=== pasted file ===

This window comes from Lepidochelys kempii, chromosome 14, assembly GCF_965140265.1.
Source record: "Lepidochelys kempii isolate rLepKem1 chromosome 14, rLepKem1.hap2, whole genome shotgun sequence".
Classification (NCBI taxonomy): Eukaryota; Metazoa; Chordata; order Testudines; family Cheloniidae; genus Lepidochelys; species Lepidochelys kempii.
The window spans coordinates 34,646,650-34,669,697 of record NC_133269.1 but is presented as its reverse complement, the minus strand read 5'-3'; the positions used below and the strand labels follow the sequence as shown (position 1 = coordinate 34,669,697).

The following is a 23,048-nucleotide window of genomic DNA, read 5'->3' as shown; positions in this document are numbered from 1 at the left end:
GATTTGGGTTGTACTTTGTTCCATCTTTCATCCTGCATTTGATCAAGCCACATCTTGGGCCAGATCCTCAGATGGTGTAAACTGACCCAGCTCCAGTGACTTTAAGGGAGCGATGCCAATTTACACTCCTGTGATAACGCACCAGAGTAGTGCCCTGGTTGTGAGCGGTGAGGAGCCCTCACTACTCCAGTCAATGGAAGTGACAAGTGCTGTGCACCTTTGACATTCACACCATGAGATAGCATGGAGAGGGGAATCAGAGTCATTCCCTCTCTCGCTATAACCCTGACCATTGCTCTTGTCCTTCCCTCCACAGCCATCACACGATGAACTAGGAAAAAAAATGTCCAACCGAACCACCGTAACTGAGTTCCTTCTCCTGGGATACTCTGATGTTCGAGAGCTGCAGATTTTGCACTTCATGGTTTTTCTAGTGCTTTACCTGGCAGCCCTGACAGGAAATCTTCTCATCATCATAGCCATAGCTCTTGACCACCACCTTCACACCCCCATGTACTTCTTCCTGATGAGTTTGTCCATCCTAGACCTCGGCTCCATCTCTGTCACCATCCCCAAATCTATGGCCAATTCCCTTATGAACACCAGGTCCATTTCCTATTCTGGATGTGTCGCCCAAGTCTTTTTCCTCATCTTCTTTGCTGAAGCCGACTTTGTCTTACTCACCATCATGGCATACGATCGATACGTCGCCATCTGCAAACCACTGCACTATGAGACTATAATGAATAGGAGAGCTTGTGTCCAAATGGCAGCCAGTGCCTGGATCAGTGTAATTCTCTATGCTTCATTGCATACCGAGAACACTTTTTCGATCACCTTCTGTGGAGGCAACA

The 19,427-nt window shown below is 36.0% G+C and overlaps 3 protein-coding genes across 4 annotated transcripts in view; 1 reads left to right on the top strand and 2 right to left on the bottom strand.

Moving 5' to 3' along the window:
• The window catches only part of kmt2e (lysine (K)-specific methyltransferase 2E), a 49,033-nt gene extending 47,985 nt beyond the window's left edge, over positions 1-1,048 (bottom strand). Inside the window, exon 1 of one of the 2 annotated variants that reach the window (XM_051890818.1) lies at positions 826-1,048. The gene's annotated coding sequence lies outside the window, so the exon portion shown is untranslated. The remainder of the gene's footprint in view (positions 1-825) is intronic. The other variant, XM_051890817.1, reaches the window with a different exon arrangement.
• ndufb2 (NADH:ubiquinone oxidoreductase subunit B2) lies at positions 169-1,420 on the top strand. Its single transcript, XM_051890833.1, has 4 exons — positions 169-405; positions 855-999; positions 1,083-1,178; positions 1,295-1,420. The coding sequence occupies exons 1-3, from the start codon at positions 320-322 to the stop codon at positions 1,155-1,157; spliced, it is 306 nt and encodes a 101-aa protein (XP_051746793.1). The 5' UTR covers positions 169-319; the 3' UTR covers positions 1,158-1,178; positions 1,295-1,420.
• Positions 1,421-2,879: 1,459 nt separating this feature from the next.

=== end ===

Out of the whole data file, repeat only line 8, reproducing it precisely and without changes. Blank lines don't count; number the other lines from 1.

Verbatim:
Moving 5' to 3' along the window: